John C. Liken / John C. Martini House
John C. Liken
One of Sebewaing's most prominent citizens, John C. Liken (1832 - 1920), came here from New York State where he owned a cooperage. Lured by Michigan's bountiful forests, he opened stave and sawmills in Sebewaing, Unionville, Akron and Fairgrove. His firm, John C. Liken and Company, dealt in a variety of commodities that the company's fleet of ships transported to Bay City and markets in New York. In 1874 Liken built a downtown commercial block with four storefronts. The town's first telephone line, installed in 1883, connected the store with Liken's flourmill and depot, and in 1901 the company received a ten-year contract for supplying the town with electric power generated at the mill. In 1913 Liken's son-in-law Richard Martini took over the business.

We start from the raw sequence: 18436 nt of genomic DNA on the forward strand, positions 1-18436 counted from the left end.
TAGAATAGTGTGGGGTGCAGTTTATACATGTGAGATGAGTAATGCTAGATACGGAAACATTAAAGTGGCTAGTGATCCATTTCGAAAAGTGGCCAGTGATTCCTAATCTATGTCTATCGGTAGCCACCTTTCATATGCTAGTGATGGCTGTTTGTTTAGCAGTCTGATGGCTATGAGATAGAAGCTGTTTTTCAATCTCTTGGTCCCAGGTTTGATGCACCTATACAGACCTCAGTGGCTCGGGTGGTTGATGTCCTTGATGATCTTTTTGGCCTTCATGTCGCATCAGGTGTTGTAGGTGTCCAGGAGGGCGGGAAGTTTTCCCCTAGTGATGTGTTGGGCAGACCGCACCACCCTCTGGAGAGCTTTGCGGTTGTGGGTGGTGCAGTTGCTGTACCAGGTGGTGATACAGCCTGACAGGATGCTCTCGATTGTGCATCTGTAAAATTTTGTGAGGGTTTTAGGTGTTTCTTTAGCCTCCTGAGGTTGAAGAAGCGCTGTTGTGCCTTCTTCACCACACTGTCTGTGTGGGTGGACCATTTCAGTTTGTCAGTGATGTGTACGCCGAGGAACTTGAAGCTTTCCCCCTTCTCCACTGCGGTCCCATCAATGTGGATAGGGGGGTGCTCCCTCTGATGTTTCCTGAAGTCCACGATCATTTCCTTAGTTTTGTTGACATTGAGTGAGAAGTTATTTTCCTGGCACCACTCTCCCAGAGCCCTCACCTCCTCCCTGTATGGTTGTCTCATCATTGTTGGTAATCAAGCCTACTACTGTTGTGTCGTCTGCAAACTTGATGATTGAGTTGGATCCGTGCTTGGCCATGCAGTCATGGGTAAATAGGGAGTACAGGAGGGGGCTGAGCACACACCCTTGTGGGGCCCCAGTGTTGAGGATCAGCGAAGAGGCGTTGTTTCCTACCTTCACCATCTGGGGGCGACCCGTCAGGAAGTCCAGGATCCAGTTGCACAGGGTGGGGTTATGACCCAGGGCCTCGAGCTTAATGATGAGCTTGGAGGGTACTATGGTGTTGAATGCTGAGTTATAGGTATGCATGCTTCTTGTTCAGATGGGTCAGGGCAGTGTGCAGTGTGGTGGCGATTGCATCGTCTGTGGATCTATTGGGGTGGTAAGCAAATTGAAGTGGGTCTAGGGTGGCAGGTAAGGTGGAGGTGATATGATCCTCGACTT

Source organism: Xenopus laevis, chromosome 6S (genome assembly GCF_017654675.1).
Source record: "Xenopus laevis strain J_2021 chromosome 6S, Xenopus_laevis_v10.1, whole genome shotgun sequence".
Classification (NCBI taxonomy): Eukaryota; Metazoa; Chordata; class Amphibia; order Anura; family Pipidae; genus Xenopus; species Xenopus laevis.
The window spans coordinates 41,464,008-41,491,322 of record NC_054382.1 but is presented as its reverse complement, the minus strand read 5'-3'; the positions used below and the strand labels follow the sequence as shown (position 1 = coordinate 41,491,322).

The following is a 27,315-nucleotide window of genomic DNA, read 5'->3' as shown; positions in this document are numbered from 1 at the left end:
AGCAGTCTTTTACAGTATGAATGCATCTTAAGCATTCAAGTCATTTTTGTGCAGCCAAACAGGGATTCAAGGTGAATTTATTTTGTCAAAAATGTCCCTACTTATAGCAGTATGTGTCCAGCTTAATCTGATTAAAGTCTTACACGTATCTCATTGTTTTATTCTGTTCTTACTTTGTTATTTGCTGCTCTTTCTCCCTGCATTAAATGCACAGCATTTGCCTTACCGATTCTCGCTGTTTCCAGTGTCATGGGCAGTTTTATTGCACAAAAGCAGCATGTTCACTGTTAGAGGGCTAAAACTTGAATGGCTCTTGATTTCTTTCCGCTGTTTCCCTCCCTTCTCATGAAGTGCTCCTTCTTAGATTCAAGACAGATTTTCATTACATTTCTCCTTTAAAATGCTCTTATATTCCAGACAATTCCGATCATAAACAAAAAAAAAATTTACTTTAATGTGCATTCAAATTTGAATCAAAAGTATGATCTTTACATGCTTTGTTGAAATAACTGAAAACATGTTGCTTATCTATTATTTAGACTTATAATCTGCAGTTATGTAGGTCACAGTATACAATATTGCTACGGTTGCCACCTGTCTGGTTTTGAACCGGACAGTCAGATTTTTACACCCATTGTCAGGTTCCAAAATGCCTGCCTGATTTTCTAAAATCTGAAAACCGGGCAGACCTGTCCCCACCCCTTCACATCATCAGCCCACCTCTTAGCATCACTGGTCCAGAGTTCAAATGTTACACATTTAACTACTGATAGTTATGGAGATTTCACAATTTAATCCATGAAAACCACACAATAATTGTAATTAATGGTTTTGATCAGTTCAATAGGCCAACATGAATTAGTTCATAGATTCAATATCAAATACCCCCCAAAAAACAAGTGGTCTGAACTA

John C. Martini House
Sebewaing businessman John C. Liken built 5 houses, one for each of his children. Constructed in 1890 - 95 in the fashionable Stick Style, this house remains the only historically intact structure associated with Liken, one of Sebewaing's most prominent citizens, Like intended this house for his daughter Mary and his son-in-law and business partner, Richard Martini, but the Martini's never lived here. Instead, their oldest child John C. Martini (1878 - 1974) moved into the house with his wife, Tillie Kemp, in 1909. John C Liken retired in 1913, leaving control of the business to the Martinis, Richard became president and John succeeded him. The Liken and Martini families were integral to Sebewaing's development.